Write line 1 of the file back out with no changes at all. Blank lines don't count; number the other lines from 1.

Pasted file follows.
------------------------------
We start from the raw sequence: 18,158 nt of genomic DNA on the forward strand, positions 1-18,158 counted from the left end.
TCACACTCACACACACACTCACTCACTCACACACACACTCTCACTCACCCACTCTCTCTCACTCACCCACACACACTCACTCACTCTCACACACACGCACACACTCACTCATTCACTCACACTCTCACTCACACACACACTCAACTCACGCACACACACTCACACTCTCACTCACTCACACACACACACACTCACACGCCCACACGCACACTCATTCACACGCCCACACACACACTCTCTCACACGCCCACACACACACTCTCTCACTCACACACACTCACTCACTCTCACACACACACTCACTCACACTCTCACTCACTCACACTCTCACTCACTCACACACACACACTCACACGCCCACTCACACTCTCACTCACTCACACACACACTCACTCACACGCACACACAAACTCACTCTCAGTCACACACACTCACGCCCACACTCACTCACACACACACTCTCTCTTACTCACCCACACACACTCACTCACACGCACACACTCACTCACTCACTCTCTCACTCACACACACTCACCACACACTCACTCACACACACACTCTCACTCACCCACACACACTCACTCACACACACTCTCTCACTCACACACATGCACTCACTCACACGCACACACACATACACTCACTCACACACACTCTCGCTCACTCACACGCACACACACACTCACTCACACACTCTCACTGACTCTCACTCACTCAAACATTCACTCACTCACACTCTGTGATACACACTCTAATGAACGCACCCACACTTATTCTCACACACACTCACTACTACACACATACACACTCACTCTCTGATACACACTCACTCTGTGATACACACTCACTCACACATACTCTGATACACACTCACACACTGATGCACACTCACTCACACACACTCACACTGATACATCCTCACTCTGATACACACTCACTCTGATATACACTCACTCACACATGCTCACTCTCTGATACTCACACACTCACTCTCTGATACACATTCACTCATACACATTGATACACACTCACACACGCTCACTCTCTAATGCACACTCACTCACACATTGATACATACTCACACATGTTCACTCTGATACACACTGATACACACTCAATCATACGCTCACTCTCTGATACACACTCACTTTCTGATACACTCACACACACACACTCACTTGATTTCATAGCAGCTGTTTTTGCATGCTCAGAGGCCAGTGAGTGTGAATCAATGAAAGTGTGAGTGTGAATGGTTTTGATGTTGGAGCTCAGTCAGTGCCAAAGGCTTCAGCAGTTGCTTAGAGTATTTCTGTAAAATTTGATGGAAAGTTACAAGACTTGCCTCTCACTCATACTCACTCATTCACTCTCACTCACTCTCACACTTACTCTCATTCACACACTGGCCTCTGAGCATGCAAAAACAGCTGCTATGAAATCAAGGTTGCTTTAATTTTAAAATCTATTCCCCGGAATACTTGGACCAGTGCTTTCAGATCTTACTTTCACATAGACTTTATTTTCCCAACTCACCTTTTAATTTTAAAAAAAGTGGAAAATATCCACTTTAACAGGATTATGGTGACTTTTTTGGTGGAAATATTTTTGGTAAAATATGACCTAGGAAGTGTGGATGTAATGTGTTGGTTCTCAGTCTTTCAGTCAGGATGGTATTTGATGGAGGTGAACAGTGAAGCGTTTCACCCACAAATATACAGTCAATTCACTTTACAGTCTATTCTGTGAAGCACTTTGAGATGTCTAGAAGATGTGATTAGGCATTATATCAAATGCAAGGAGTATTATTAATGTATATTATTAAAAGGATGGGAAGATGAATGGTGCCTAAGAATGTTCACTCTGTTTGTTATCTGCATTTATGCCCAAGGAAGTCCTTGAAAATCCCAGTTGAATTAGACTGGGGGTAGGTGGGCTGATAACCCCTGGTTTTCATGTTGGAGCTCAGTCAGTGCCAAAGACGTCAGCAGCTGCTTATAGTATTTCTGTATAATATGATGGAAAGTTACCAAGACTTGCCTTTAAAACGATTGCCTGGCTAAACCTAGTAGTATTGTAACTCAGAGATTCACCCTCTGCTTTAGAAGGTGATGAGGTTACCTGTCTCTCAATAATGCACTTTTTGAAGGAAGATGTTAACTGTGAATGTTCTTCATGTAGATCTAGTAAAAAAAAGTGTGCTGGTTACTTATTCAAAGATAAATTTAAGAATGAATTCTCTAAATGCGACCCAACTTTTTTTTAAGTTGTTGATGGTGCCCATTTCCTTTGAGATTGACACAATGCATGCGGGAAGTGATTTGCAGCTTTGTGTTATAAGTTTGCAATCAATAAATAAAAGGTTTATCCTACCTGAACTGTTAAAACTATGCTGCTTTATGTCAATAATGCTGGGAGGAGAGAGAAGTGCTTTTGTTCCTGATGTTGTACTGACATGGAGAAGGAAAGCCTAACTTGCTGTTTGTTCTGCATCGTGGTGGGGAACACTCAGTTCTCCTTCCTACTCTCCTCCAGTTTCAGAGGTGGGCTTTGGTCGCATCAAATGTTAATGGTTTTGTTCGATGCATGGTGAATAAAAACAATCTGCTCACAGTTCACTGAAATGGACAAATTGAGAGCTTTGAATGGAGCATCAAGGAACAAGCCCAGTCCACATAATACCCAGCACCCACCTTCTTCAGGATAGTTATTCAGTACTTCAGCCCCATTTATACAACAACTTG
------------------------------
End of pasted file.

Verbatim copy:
We start from the raw sequence: 18,158 nt of genomic DNA on the forward strand, positions 1-18,158 counted from the left end.